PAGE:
By Corey Gilkes
March 04, 2013 – trinicenter.com
I had planned to make my first contribution for 2013 to be on the series of important film documentaries on Trinidad Carnival put on by the TT Film Festival, not least of which were the two on Minshall and the presentation given by Ray Funk. Some were poorly attended but they were all priceless in the way each of them opened a little more of that portal on ourselves more of us need to see. Minsh used the streets as his canvass to express his philosophy in the traditions of Bailey, Saldenah and the legions of largely (tragically) nameless persons who used the Midnight Robber, the Minstrel, the Baby Doll, the Dame Lorraine, the Burrokeet, the Jab Molassie to hold up the mirror of society and all its hypocrisy and excesses to show us what many of us really are. That aspect of our Mas, the use of the open space as a gigantic participatory (before the advent of security, ropes and the word “exclusive”) political and social theatre, is perhaps the most important message that needs to be kept firmly in the minds of those who wish to take over the Mas – specifically those who have reduced it to empty, expressionless displays of bikinis, bras and feathers as if here is Las Vegas.
Continue reading ‘The “Pontificat”: Akilah Holder’s ‘Carnival’ Article’
Family and Friends at Prof Tony Martin’s Send-Off – January 25, 2013
January 29, 2013 – trinicenter.com
The Celebration and Thanksgiving Service for the life of Professor Dr. Tony Martin was held on Friday 25th January, 2013, at St. Theresa’s Church Woodbrook. Friends, family, historians and activists gathered to pay their respects to the Trinidad-born scholar best known for his work on Marcus Garvey.
Continue reading ‘Celebrating the Life of Professor Tony Martin’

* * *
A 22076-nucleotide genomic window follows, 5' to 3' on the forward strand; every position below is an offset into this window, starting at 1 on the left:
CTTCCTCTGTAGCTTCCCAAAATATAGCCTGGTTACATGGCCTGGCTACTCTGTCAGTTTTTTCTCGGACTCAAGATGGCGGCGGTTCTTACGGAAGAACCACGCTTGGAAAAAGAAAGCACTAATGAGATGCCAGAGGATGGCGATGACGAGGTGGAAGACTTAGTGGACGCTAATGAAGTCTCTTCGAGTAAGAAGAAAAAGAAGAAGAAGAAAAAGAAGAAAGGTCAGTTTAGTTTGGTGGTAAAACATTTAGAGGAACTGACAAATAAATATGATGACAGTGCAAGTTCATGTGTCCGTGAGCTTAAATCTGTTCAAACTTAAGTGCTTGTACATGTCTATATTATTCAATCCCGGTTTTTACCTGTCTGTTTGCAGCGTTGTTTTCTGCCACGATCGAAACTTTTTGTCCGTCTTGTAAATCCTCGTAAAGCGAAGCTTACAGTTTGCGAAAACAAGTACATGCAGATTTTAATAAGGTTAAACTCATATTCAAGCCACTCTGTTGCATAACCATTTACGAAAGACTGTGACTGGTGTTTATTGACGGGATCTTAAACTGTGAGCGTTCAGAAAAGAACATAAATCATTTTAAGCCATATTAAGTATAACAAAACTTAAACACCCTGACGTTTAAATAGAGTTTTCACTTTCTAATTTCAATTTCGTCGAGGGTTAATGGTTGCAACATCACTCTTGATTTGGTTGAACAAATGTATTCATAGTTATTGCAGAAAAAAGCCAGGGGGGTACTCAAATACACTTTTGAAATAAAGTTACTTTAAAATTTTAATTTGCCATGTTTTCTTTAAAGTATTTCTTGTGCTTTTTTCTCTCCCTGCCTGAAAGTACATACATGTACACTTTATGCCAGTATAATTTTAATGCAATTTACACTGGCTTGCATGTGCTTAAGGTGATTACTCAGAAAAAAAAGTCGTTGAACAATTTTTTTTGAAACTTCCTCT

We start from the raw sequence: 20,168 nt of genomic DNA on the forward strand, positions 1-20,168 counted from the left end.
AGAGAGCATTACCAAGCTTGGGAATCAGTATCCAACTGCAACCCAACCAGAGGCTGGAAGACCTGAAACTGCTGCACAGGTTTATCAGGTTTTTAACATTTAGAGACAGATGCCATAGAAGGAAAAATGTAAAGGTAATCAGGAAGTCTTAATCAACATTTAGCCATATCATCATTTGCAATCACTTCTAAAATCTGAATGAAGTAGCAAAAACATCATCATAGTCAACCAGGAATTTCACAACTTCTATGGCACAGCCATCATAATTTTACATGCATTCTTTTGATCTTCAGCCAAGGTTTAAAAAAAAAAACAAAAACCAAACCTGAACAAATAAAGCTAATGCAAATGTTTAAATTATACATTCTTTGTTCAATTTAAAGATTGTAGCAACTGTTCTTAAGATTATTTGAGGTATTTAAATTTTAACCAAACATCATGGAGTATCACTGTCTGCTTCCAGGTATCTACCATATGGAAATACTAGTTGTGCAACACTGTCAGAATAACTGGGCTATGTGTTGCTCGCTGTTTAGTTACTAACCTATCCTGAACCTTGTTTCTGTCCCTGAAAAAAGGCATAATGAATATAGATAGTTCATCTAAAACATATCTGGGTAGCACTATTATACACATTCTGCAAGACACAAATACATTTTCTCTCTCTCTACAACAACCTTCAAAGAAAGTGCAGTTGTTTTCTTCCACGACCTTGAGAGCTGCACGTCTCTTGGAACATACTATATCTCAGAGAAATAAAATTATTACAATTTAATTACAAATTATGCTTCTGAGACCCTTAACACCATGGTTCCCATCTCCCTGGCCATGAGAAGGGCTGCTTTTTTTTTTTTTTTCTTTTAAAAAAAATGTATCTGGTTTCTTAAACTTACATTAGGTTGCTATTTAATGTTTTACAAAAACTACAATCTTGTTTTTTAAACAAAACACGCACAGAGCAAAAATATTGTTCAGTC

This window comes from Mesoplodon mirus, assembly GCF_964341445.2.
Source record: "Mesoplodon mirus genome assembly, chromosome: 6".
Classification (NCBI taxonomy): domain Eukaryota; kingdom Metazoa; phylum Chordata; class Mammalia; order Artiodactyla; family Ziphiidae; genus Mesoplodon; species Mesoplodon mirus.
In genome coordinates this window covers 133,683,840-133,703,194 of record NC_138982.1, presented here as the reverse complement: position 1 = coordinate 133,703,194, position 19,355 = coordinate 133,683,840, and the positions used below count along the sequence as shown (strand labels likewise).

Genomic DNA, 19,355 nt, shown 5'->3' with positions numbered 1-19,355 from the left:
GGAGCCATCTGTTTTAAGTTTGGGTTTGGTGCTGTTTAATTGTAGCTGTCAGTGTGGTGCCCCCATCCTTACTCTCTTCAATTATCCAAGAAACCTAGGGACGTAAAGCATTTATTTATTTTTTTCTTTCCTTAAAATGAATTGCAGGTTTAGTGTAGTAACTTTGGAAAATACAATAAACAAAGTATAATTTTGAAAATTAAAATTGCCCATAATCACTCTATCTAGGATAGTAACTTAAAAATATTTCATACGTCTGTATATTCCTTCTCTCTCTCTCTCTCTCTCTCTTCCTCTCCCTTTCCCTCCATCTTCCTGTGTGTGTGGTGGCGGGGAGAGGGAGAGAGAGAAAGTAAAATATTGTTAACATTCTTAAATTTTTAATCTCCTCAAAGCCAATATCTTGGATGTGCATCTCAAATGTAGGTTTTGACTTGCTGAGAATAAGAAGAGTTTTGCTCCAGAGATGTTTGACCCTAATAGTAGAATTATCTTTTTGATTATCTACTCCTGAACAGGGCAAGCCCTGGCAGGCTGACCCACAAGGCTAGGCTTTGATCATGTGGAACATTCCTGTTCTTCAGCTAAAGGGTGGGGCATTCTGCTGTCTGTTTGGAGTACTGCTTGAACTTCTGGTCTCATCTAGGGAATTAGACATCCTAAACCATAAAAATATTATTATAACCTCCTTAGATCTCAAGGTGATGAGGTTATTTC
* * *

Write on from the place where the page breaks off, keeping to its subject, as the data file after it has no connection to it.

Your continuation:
By Corey Gilkes
September 03, 2011
In the days just before and after Emancipation Day I paid close attention to many of the comments and discussions on certain radio talk shows and in the newspapers and frankly I don’t know which side worries me more: those who oppose Emancipation Day or those who support it. Is kinda like de time when people responded to the charge by evangelist Benny Hinn that he saw plenty voodoo in Trinidad. Those simplistic bible-wavers who agreed with him as well as many who angrily denied what he said both had one thing in common: a profound lack of knowledge about and contempt for that ancient belief system. Likewise, many who don’t approve of Emancipation Day and things openly African displayed very clearly near complete ignorance about Africa.
Continue reading ‘So, What’s Africa to YOU?’
By George Alleyne
August 29, 2012 – newsday.co.tt
The argument has often been put forward by politicians and would be politicians that persons of Indian descent own a far greater degree of property in Trinidad than people of African descent, because they had saved and used their money wisely.
It is an attempt to create misunderstanding between the two major ethnic groups. What led to today’s disparity in land ownership is well documented and rooted in Trinidad’s colonial past. The end of slavery in 1838 and the movement by freed slaves to urban and suburban areas and away from the sugar estates, with which they had for so long identified with their suffering, meant that the sugar planters had to source new labour.